The Great Bay Coalition of Exeter, Portsmouth, Newmarket, Dover and Rochester questioned the EPA’s science in studying the health of the Great Bay estuary. Increased levels of nitrogen have been blamed for significant declines in the eelgrass and oyster populations.
The city of Portsmouth this month called on the EPA and state Department of Environmental Resources to follow state law requiring a public and transparent process in setting the nitrogen limit, and said it would proceed with designing a plant upgrade to treat at an 8 milligram standard.
The coalition also argues only about 30 percent of the nitrogen that impacts the estuary comes from the treatment plants and the rest comes from non-point sources like stormwater runoff, farms, septic systems, lawns and impervious surfaces.
Exeter is expected to receive its final permit in early 2012.
7. School choice
An exodus of students from Dondero to Little Harbour School in Portsmouth over the summer divided the community and raised questions about deficiencies in the No Child Left Behind Act.
Thirty-five students transferred to Little Harbour under a provision of the law that provides school choice to children at a Title 1 school designated as in need of improvement. Dondero is a Title 1 school while Little Harbour is not, although both are designated in need of improvement based on standardized test scores.
The transfers created some animosity between parents and neighbors, though the conflict largely died down as the school year opened. The long-term ramifications are overcrowding at Little Harbour and talks at the state level of changing the guidelines for school choice.
The City Council recently approved spending $600,000 to move central school offices to City Hall to increase classroom space at Little Harbour. State Commissioner of Education Virginia Barry expressed confidence the school choice law will be modified, though no official decision has been announced.
8. Health care fight
Exeter Hospital’s year started with a resolution to a nearly eight-month negotiation process between it and Anthem Blue Cross Blue Shield on a new three-year-provider contract. Trouble struck again later as the state Legislature cut Medicaid reimbursements to the state’s largest hospitals and eliminated the Disproportionate Share program. Hospital officials say the $10 million hit from the state and $10 million in concessions it made to Anthem were too much to overcome and in September they announced the reduction of 110 full-time equivalent positions spread throughout Exeter Hospital, Core Physicians, Exeter Healthcare and Synergy Health & Fitness.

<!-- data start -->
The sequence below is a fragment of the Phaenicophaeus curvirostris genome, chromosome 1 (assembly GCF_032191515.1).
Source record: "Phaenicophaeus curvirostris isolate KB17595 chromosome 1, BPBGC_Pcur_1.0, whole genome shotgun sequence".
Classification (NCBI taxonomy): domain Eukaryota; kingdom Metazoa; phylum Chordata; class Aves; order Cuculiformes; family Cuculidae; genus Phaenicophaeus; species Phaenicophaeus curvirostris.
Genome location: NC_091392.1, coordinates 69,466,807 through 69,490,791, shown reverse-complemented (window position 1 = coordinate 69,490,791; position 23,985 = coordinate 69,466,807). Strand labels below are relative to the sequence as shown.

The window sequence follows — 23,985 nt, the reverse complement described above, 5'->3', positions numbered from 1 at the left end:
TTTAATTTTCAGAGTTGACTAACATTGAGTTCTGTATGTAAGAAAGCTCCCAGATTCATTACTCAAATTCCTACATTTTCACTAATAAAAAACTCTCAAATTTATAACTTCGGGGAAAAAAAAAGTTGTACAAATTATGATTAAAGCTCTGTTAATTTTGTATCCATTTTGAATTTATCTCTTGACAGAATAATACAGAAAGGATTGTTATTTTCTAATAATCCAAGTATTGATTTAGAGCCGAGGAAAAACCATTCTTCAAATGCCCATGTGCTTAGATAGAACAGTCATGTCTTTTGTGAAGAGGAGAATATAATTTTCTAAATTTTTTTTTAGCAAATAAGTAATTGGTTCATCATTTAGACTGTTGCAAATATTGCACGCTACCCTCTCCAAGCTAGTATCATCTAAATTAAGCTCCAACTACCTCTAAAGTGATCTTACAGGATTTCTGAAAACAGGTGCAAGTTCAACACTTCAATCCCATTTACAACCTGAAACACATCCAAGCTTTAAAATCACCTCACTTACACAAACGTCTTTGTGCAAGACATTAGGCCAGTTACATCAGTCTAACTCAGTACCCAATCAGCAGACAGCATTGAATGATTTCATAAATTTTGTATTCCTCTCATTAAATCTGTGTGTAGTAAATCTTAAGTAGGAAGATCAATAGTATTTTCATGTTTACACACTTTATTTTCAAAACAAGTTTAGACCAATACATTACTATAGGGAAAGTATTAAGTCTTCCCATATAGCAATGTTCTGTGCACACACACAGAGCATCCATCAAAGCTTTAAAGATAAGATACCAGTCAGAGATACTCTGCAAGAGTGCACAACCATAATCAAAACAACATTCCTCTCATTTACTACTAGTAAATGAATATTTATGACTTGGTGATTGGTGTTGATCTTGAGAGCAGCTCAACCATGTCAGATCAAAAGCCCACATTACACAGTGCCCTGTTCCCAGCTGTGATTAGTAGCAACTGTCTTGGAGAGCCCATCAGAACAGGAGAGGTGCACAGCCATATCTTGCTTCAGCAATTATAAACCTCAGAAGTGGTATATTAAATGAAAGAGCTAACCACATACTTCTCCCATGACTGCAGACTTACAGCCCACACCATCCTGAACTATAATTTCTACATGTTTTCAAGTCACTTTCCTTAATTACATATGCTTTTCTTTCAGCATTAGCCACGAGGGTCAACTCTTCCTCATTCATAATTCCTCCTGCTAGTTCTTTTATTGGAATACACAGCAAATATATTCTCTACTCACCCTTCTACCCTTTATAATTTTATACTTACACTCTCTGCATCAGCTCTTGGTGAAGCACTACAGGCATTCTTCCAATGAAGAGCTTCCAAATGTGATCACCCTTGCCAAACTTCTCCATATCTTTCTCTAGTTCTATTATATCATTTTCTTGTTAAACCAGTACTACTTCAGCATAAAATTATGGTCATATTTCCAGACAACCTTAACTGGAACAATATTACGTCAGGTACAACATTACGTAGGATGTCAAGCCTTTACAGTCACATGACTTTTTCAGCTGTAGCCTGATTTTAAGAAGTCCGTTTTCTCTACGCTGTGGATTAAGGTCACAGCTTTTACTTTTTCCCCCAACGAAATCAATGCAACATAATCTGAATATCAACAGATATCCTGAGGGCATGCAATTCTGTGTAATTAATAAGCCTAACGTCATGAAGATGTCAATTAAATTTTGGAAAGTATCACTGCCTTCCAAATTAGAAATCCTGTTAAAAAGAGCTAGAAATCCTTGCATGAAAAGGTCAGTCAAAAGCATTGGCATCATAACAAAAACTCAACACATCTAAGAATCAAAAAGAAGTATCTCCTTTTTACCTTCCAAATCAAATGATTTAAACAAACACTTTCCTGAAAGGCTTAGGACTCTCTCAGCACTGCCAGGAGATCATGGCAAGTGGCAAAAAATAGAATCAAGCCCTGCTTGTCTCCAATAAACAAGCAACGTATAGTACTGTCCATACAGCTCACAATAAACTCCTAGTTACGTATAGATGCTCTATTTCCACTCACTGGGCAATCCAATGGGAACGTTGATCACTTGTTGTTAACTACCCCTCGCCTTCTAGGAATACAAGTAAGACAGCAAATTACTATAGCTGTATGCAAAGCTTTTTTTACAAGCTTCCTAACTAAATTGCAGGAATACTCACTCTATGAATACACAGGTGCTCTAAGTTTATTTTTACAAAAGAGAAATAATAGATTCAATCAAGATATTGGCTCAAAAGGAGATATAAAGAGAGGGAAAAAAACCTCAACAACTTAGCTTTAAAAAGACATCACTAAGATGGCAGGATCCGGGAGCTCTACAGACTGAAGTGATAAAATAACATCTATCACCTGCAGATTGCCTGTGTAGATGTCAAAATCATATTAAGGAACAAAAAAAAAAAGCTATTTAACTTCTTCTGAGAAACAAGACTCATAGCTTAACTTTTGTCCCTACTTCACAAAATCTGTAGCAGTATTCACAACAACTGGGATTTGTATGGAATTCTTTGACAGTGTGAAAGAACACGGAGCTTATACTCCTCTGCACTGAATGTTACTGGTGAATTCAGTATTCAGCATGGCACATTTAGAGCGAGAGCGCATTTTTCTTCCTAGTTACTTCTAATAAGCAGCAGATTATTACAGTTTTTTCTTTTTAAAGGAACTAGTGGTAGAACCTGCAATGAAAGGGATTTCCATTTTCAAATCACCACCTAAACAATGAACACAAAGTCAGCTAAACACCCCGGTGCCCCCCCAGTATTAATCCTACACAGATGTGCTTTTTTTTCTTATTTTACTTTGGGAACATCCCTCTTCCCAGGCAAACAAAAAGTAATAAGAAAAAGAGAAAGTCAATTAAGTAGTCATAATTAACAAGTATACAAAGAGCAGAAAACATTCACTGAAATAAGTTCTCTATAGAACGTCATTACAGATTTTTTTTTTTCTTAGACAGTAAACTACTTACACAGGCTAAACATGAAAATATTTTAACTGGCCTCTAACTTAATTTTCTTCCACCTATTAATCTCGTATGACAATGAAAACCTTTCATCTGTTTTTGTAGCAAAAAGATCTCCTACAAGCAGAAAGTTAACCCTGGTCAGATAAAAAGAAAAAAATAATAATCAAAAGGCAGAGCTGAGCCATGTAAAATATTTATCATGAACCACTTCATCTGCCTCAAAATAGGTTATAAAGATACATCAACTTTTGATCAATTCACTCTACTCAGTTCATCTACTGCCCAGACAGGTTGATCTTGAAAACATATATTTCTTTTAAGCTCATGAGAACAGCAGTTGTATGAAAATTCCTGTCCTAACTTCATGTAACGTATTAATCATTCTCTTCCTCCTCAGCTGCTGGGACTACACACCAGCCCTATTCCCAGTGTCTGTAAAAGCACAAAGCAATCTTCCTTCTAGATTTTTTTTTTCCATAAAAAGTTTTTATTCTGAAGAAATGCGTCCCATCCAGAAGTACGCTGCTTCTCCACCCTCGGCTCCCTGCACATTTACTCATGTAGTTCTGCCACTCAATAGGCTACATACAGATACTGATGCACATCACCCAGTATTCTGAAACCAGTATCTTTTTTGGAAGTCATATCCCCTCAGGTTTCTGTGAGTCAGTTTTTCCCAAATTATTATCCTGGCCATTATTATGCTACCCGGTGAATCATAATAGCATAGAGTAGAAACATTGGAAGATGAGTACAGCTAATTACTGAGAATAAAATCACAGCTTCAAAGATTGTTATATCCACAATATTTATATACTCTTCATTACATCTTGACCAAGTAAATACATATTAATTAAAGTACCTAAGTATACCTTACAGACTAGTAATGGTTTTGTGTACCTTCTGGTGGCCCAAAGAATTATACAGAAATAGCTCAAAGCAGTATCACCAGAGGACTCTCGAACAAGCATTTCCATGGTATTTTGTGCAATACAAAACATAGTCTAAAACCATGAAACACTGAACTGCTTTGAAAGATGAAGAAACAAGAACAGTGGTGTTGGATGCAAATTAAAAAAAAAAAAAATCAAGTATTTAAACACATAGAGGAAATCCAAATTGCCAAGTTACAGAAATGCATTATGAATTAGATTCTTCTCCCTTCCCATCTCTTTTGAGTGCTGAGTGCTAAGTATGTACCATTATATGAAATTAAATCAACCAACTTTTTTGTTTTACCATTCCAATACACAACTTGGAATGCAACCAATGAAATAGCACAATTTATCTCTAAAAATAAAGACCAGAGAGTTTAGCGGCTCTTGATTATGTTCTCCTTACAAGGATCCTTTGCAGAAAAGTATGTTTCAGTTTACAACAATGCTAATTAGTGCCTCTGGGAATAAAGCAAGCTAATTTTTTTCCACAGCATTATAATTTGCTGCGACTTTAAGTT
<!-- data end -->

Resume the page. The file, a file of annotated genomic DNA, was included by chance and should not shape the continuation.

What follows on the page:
Of the eliminated positions, officials say 25 were currently filled. About 40 employees received a reduction in hours, while other cuts were made through attrition and voluntary resignations or “buy outs” offered to employees nearing their retirements.
It was also announced that Exeter Healthcare would close. Located on the hospital’s campus, the skilled nursing facility is one of the few that accepts patients who need long-term access to ventilators. Eight patients who require specialized, long-term care currently use that facility.
9. Signgate in the city
Controversy sparked this fall during City Council election when the Association of Portsmouth Taxpayers made its endorsements, but at the last minute decided rescinded support for incumbent Nancy Novelline Clayburgh.
The APT had already made its signs and instead of buying new ones, someone cut Clayburgh’s name from the bottom of the signs along with School Board candidate Mary Olea. That decision led some to believe incumbents Eric Spear and Tony Coviello had something to do with the APT decision not to endorse Clayburgh.
Both admitted to sharing their opinions with the APT and each apologized to Clayburgh. The City Council issued a joint statement denouncing the campaign behavior and insisted it would consider implementing a voluntary code of conduct for future council campaigns.
10. Local Government Center
In August, the state Bureau of Securities Regulation announced the LGC is “improperly constituted,” should return to nonprofit status and reimburse $100 million it collected from communities, public employees and retirees across the state.
BSR attorney Earle Wingate III announced the LGC formed “shell companies” in Delaware, creating “illegal” nonprofit LLCs with no ability to do business in New Hampshire. Portsmouth City Manager John Bohenko was originally named as a responsible party in a 4-count, $100 million complaint against the LGC. He was released from liability in October as he was found to have voted against the LGC’s corporate restructuring and agreed to assist the BSR with its ongoing investigation.